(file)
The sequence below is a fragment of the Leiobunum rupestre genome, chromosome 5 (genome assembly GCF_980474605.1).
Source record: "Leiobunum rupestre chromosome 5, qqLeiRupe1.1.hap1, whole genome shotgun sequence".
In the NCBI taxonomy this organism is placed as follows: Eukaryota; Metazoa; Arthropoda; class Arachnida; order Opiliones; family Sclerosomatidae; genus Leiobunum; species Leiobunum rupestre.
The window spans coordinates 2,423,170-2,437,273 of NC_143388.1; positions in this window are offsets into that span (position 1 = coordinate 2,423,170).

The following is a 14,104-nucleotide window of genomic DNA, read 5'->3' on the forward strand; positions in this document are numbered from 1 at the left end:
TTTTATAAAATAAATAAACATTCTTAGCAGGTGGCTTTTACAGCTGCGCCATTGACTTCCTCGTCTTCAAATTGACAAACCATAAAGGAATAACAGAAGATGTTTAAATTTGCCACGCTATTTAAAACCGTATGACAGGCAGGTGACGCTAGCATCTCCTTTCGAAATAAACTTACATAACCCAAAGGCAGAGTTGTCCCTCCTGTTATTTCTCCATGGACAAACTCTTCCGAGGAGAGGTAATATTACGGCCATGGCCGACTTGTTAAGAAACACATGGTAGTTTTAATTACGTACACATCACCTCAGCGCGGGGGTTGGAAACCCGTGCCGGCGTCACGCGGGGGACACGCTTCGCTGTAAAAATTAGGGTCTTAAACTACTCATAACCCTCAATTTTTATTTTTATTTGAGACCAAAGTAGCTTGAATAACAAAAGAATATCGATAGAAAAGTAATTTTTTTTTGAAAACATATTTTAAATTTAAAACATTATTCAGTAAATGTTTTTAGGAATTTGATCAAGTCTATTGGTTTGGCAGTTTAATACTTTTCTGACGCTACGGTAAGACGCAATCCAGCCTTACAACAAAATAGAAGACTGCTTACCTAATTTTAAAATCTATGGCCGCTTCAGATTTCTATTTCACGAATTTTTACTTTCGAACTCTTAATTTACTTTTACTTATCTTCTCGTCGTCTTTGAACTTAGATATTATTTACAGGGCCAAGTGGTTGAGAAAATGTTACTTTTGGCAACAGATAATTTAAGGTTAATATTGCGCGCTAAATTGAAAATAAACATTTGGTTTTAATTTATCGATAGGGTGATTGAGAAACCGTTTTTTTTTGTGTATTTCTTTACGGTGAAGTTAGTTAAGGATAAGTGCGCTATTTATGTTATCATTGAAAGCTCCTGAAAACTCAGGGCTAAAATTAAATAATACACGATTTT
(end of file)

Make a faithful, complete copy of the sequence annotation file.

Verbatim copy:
The sequence below is a fragment of the Leiobunum rupestre genome, chromosome 5 (genome assembly GCF_980474605.1).
Source record: "Leiobunum rupestre chromosome 5, qqLeiRupe1.1.hap1, whole genome shotgun sequence".
In the NCBI taxonomy this organism is placed as follows: Eukaryota; Metazoa; Arthropoda; class Arachnida; order Opiliones; family Sclerosomatidae; genus Leiobunum; species Leiobunum rupestre.
The window spans coordinates 2,423,170-2,437,273 of NC_143388.1; positions in this window are offsets into that span (position 1 = coordinate 2,423,170).

The following is a 14,104-nucleotide window of genomic DNA, read 5'->3' on the forward strand; positions in this document are numbered from 1 at the left end:
TTTTATAAAATAAATAAACATTCTTAGCAGGTGGCTTTTACAGCTGCGCCATTGACTTCCTCGTCTTCAAATTGACAAACCATAAAGGAATAACAGAAGATGTTTAAATTTGCCACGCTATTTAAAACCGTATGACAGGCAGGTGACGCTAGCATCTCCTTTCGAAATAAACTTACATAACCCAAAGGCAGAGTTGTCCCTCCTGTTATTTCTCCATGGACAAACTCTTCCGAGGAGAGGTAATATTACGGCCATGGCCGACTTGTTAAGAAACACATGGTAGTTTTAATTACGTACACATCACCTCAGCGCGGGGGTTGGAAACCCGTGCCGGCGTCACGCGGGGGACACGCTTCGCTGTAAAAATTAGGGTCTTAAACTACTCATAACCCTCAATTTTTATTTTTATTTGAGACCAAAGTAGCTTGAATAACAAAAGAATATCGATAGAAAAGTAATTTTTTTTTGAAAACATATTTTAAATTTAAAACATTATTCAGTAAATGTTTTTAGGAATTTGATCAAGTCTATTGGTTTGGCAGTTTAATACTTTTCTGACGCTACGGTAAGACGCAATCCAGCCTTACAACAAAATAGAAGACTGCTTACCTAATTTTAAAATCTATGGCCGCTTCAGATTTCTATTTCACGAATTTTTACTTTCGAACTCTTAATTTACTTTTACTTATCTTCTCGTCGTCTTTGAACTTAGATATTATTTACAGGGCCAAGTGGTTGAGAAAATGTTACTTTTGGCAACAGATAATTTAAGGTTAATATTGCGCGCTAAATTGAAAATAAACATTTGGTTTTAATTTATCGATAGGGTGATTGAGAAACCGTTTTTTTTTGTGTATTTCTTTACGGTGAAGTTAGTTAAGGATAAGTGCGCTATTTATGTTATCATTGAAAGCTCCTGAAAACTCAGGGCTAAAATTAAATAATACACGATTTT